TV movies often follow specific naming conventions. For example, the title of many biographical films consist of a dramatic phrase, followed by "The [Firstname] [Surname] Story". Examples of this naming format include Love and Betrayal: The Mia Farrow Story, and Fight for Justice: The Nancy Conn Story. DVD cover of Patton (1970), one of the most acclaimed biographical films Poster for Man on the Moon (1999), a recent biopic A biographical picture— often shortened to biopic— is a film that dramatizes the life of an actual person or persons. ...


Today the advent of cable television has served to increase the number of venues for the broadcast of TV movies as well as their form. Budgets may be higher and the constraints of writing to fill fixed-time slots while accounting for commercials have been eliminated on the subscription-based cable stations. Conversely, the dispersal of the audience for TV-movies among numerous cable channels with a penchant for "original programming" has resulted in lower budgets, lesser-known performers, and even cheaper effects and settings, along with formulaic writing, on commercial-driven channels.


Often a successful series may spawn a TV movie sequel after ending its run, and TV movies may also be used as the first episode of a series, otherwise known as a pilot. A sequel is a work of fiction in literature, film, and other creative works that is produced after a completed work, and is set in the same universe but at a later time. ... A television pilot is the first episode of an intended television series. ...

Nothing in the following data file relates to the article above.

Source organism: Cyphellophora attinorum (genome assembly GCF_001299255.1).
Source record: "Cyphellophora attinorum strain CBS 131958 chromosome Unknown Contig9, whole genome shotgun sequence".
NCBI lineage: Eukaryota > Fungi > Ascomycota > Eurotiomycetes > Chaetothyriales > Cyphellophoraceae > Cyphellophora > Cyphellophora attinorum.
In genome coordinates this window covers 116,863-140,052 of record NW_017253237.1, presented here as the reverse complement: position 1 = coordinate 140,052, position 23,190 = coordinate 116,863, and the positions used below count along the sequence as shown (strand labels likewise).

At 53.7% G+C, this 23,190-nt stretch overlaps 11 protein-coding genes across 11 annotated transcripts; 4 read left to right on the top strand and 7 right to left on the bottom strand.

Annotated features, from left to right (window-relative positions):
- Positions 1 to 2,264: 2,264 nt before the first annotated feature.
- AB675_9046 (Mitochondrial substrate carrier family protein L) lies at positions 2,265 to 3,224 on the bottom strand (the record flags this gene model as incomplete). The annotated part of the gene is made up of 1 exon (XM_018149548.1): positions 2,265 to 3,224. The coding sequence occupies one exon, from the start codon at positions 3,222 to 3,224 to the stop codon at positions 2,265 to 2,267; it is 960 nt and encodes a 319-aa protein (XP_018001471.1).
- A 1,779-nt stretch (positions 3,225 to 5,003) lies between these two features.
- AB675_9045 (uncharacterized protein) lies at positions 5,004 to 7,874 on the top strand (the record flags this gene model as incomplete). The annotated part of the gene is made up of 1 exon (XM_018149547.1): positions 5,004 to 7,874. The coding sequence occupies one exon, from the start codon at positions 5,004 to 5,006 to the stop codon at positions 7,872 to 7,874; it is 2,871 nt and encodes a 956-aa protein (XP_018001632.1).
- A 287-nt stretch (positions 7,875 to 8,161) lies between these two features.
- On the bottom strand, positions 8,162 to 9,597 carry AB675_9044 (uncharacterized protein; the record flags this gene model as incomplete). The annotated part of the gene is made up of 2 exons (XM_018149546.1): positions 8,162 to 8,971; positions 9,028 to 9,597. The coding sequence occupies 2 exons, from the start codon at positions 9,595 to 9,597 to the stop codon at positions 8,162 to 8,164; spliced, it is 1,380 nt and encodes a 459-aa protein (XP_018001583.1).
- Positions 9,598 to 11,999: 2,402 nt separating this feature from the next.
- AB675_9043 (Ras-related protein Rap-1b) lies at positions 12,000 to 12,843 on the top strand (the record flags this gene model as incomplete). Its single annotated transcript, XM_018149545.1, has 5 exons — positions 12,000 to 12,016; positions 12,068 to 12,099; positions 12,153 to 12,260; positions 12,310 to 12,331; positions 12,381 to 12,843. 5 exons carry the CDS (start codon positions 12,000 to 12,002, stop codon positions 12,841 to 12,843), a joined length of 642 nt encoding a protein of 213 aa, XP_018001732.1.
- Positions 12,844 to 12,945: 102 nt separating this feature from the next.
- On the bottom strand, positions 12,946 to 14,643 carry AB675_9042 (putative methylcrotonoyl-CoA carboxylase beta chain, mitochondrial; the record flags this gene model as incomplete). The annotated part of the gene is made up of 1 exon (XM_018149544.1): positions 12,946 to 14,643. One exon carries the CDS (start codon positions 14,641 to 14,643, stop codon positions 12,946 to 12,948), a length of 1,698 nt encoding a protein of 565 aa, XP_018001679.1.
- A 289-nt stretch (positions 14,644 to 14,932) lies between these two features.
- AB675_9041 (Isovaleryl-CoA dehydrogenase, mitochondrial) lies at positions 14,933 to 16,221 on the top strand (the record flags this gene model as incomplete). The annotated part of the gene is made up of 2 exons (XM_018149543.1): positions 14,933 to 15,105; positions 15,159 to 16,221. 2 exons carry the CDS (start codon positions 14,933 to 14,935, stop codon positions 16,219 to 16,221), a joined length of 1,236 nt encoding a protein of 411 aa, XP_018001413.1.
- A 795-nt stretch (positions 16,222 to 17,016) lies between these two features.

TV movies are often broadcast on major networks during sweeps season or on cable networks that specialize in producing them such as Hallmark Channel and HBO. In the United States the sweeps period determines local advertising rates. ... The Hallmark Channel is a cable television network that broadcasts in over 100 countries. ... HBO logo HBO (Home Box Office) is a premium cable television network. ...


There are also TV movies known as "reunion movies," which bring back the cast of TV series. These include:

Return to Mayberry was a television movie made in 1986 on NBC-TV. The show was a reunion movie for the 1960s American television show The Andy Griffith Show. ... Dynasty: The Reunion was a mini-series, produced in 1991 which reunited the characters from the primetime television soap opera Dynasty which had aired on ABC from 1981 to 1989. ... A Very Brady Christmas is a 1988 television movie based on the television series The Brady Bunch, featuring all of the original actors who appeared in the series except Susan Olsen. ... Doctor Who is a television movie based on the British science fiction television series Doctor Who. ...

See also